LITTLETON, Colo. (KDVR) — More disturbing details are emerging about how law enforcement responded to the Uvalde school shooting last month.
The New York Times has reported heavily armed officers waited for more than an hour, even after knowing students were hurt inside.
We’re getting a reaction from a survivor of the Columbine High School Shooting, that occurred 23 years ago.
The shooting at Columbine would change so many lives, but it also ignited change in how law enforcement officers respond to these types of shootings, which is what makes this new report even more heart-rending.
We’re learning more about the delayed response time from officers in Uvalde as a gunman fired shots in multiple classrooms at Robb Elementary. The lives of 19 students and two teachers, were stolen.
One major takeaway from the Times article was that police waited 77 minutes before moving into the school as they waited for protective equipment to lower the risk to law enforcement officers. This is crucial because law enforcement agencies have changed how they respond to active shooter situations as a result of what happened here in our own backyard.
A little over 23 years ago, Columbine became the center of the universe for the worst reason imaginable. At the time, it was the setting of the worst mass shooting at a school in history. Two gunmen took 13 lives and hurt more than 20 others all while forever marring the nation’s history.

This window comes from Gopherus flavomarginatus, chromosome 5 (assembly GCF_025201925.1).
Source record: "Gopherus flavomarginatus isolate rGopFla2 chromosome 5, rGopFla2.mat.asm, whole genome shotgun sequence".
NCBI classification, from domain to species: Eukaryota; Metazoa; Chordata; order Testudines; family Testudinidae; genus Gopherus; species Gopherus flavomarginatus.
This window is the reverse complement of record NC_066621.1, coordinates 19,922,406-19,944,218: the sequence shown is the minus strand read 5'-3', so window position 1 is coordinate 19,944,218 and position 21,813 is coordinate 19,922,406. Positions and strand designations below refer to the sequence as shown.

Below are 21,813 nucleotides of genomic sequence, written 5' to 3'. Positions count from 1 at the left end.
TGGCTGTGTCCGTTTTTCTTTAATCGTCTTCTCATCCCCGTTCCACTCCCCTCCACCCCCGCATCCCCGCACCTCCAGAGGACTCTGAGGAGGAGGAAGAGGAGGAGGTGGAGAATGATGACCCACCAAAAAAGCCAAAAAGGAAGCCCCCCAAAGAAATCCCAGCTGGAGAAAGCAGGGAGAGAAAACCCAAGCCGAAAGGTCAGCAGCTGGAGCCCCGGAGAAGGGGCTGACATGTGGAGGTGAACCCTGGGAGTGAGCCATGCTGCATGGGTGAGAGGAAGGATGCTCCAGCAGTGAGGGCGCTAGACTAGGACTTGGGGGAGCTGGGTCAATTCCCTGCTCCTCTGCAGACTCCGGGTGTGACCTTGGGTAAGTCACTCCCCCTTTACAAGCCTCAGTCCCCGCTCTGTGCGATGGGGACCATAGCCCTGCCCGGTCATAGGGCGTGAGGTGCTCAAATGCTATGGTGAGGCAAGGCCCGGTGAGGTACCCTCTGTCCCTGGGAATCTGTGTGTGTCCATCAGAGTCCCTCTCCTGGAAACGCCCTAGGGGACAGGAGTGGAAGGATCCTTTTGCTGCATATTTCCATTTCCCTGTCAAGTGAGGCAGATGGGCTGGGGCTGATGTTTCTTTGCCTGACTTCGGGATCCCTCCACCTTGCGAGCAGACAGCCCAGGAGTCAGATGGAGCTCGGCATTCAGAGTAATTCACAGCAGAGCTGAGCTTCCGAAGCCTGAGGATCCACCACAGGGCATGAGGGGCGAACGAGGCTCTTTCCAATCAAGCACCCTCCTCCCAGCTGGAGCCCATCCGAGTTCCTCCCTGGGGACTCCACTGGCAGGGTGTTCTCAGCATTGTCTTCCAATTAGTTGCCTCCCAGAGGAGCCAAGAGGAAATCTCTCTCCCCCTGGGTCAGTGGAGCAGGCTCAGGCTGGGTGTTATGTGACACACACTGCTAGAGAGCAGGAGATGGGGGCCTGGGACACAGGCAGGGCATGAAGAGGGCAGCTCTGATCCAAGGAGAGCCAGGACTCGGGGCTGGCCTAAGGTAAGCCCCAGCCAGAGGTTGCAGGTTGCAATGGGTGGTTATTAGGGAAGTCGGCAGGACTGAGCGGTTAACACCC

Craig Scott has one of the scarred survivors, at 16 years old, he was a sophomore at Columbine and lost his 17-year-old sister, the first person killed in the shooting.
“I was in the school library where most of the shooting happened. I was under a table where two friends were killed next to me, and there were another eight students that were killed in that room and then barely escaped my life to learn that my sister Rachel was the first one that was killed,” Scott told FOX31’s Joshua Short.
He said that he’s shocked to hear about the recent reports out of Uvalde, especially given the connection to how his former high school ignited important changes in police protocol.
“I’ve had a lot of conversations with law enforcement going and visiting schools. The first thing that they always tell me is how the biggest thing that Columbine changed for law enforcement was that their protocol is to go in and eliminate the threat,” Scott explained.
Tonight, an investigation into what went wrong in Uvalde continues, as we are reminded of the lessons learned in Littleton all these years later.
The Times cited video footage and other investigative material in their reporting. FOX31 has not independently confirmed these sources.